Tutorial for Windows

Contents

Overview

The GemSDK for Windows has two important files, GemSDK.dll and GemSDK.Net.dll. GemSDK.dll is the native implementation of the API and can be used directly from C/C++ or other languages that support C interfacing. You can also write your own bindings for your other languages using this dll and the provided headers. The second file, GemSDK.Net.dll, is a wrapper around the native GemSDK.dll providing support for .NET languages (C#, VB.NET, etc…). This tutorial will focus on the usage of GemSDK.Net.dll in the C# languages.

Getting Started

Downloads

In this tutorial we are going to use Visual Studio 2015. If you’re using an older version of Visual Studio you’d have to download and install the following:

The GemSDK is available to download from here: Windows SDK 0.0.3v BETA (x86 / 32 bit)

Preparation

Hardware requirements:

Software requirements:

  1. Extract the downloaded zip archive
  2. Create a new C# Console Application in Visual Studio by navigating to: File > New > Project… and selecting Visual C# under templates, and then Console Application
  3. Add a reference to GemSDK.Net.dll by right clicking on References under the newly created project on the Solution tree and selecting Add Reference…, in the new window, click on Browse in the left menu, and then click on the button Browse… in the bottom. Navigate to the folder you extraced the SDK and select it. When you done press OK.

Pairing a Gem with Windows

Before we start to write code, we need to pair the Gem(s) with Windows. For each Gem we want to connect, do the following:

Make sure the Gem is on, and is discoverable. The gem can be in the following 4 states:
1. When the Gem is discoverable the blue led will blink every 5 seconds.
2. If the Gem is connected to something it will not be discoverable and the led will blink very fast.
3. The Gem is off, either because the battery is too low or the on/off switch is flipped. (All leds are off)
4. The Gem is charging, it is not discoverable and cannot be connected to. (The yellow led will be on constantly while charging)

Open your system tray, click on the Bluetooth symbol and then Show Bluetooth Devices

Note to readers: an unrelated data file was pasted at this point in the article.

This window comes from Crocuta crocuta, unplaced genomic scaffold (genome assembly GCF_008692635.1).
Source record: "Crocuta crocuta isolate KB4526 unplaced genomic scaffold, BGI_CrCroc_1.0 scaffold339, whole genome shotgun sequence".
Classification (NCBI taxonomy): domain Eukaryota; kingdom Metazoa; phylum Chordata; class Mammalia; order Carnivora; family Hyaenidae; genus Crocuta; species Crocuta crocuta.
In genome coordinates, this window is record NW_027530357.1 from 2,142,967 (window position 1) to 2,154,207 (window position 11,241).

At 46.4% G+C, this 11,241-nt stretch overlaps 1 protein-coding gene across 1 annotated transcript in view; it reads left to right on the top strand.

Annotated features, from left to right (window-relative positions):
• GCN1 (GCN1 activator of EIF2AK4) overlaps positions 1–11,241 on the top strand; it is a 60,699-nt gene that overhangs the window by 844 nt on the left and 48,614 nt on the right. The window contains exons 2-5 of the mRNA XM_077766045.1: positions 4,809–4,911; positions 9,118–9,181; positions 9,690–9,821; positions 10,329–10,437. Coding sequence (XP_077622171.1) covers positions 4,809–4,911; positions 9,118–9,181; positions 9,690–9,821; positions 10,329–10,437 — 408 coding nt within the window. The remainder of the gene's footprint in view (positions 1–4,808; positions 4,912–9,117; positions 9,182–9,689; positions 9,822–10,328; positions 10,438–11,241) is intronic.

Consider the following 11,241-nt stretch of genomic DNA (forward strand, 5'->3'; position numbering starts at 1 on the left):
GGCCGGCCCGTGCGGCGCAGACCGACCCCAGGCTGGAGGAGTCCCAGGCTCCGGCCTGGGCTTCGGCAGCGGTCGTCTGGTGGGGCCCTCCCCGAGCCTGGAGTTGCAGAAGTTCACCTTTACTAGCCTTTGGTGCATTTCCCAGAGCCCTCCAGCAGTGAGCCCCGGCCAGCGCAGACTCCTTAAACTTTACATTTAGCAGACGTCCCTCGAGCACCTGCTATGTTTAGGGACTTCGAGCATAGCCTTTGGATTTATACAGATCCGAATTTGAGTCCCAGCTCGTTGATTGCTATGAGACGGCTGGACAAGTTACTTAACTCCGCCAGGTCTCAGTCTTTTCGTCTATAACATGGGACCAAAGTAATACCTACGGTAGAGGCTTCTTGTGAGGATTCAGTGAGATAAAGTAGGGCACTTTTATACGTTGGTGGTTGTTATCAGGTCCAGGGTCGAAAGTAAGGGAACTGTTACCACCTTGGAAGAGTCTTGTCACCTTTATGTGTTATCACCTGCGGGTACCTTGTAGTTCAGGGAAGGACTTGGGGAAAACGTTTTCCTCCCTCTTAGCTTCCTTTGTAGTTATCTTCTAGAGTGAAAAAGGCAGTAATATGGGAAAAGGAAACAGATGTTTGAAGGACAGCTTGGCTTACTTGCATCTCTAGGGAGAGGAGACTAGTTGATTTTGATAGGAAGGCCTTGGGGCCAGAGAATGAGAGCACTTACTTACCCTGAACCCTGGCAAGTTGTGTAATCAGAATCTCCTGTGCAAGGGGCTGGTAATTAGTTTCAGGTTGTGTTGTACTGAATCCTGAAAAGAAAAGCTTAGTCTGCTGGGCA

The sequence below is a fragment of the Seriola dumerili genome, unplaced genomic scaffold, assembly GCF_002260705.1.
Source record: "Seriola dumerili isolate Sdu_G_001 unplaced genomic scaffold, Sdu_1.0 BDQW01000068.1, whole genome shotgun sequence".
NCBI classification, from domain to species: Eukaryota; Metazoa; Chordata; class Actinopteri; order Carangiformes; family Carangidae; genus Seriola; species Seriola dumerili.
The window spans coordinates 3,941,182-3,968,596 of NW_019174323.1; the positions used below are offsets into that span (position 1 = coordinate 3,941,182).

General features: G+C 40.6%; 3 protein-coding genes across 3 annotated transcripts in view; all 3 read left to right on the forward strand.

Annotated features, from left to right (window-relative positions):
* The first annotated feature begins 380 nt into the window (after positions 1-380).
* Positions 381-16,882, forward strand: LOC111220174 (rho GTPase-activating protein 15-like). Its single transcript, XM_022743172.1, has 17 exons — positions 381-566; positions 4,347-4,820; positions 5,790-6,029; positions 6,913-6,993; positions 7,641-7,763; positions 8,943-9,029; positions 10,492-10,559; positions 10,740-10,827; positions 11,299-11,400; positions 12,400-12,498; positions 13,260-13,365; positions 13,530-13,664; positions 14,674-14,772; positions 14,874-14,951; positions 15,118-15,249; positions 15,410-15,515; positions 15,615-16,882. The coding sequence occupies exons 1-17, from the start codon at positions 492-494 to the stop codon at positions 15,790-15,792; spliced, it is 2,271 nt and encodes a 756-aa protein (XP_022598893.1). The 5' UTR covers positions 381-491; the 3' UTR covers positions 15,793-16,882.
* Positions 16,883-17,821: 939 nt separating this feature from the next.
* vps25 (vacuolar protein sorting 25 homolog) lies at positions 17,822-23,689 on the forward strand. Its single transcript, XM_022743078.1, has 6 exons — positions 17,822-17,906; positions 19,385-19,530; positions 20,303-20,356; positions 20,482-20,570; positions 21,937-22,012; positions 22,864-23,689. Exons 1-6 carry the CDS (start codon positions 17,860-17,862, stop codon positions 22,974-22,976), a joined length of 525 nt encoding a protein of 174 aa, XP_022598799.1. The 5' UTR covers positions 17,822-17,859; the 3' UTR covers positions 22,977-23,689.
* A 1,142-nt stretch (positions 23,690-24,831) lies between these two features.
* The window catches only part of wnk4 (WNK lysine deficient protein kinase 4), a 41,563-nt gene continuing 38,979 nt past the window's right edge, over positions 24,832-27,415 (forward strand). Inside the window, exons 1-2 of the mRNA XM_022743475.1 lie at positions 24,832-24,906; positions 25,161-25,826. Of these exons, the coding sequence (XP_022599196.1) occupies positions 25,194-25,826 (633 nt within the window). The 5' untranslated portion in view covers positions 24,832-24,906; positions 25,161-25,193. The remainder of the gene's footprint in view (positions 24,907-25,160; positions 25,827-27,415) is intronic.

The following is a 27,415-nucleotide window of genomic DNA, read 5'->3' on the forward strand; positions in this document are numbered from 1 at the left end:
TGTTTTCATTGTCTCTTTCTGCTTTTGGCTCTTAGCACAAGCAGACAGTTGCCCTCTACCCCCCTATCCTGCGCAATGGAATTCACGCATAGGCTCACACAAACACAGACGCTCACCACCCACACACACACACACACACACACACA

Alt

The Bluetooth Settings window will open up, and you will see all your discoverable Gems in the format “Amber_XXXX” where XXXX is the last 2 bytes of the Gem’s MAC address (each byte represented as 2 hexadecimal digits).

Note: Older versions of Gem’s firmware (1.1.7 and below) will be displayed as “Amber_v03” instead.

Alt

Click on your Gem and then press the Pair button. When Windows is finished pairing the Gem, the subtext under the Gem will say either “Connected” or “Paired”.

Alt

That’s it, now Windows will remember your Gem until you remove it by clicking “Remove device”.

Scanning for Gems

The first things we have to do in order to connect to a Gem is scan for nearby Gems, select the one we want to connect to, and connect to it.
In the Windows, there is no option to scan for Gems, instead, we need to choose a Gem from a list of paired Gems.

First we’ll add using GemSDK.Net; to the top of our program to allow access to the GemSDK API.
Next, we add the following line in order to initialize the GemSDK library: (This method must be called before calling to anything else)

static void Main(string[] args)
{
GemManager.Initialize();
}

For this example, we will take the first Gem in the list:

 Gem gem = GemManager.Gems.FirstOrDefault();

Now check if we got a Gem:

if(gem == null)
{
    Console.WriteLine("Gem not found");
    GemManager.Terminate();
    // TODO terminate the program
}

Receiving data

Now that we have our Gem, we want to receive data from it. When the Gem is connected it starts sending CombinedData immedietly, so before we connect to the Gem we will subscribe to the OnCombinedData event:

gem.OnCombinedData += (float[] quaternion, float[] acceleration) =>
{
    Console.WriteLine("{0},{1},{2},{3}", quaternion[0], quaternion[1], quaternion[2], quaternion[3]);
};

Now we can finally connect the Gem:

gem.Connect();
Console.WriteLine("Connected");
Console.ReadLine(); // Block and the user press enter
gem.Disconnect();
Console.WriteLine("Disconnected");
GemManager.Terminate();

After we finished with the GemSDK we call to the GemManager.Terminate() to free up any resources used by it.

The entire program should look like this:

using System;
using System.Collections.Generic;
using System.Linq;
using System.Text;
using System.Threading.Tasks;
using GemSDK.Net;

namespace Tutorial
{
    class Program
    {
        static void Main(string[] args)
        {
            GemManager.Initialize();

            Gem gem = GemManager.Gems.FirstOrDefault();

            if(gem == null)
            {
                Console.WriteLine("Gem not found");
                GemManager.Terminate();
            }
            else
            {
                gem.OnCombinedData += (float[] quaternion, float[] acceleration) =>
                {
                    Console.WriteLine("{0},{1},{2},{3}", quaternion[0], quaternion[1], quaternion[2], quaternion[3]);
                };

                gem.Connect();

                Console.WriteLine("Connected");
                Console.ReadLine();
                gem.Disconnect();
                Console.WriteLine("Disconnected");

                GemManager.Terminate();
                Console.ReadLine();
            }
        }
    }
}

Now we can run the program:

Alt

Now you can use this data to do whatever! Happy coding!

For further information about the API, you can check out the API Reference documentation.

Samples

Currently there are no samples available for Windows’s GemSDK.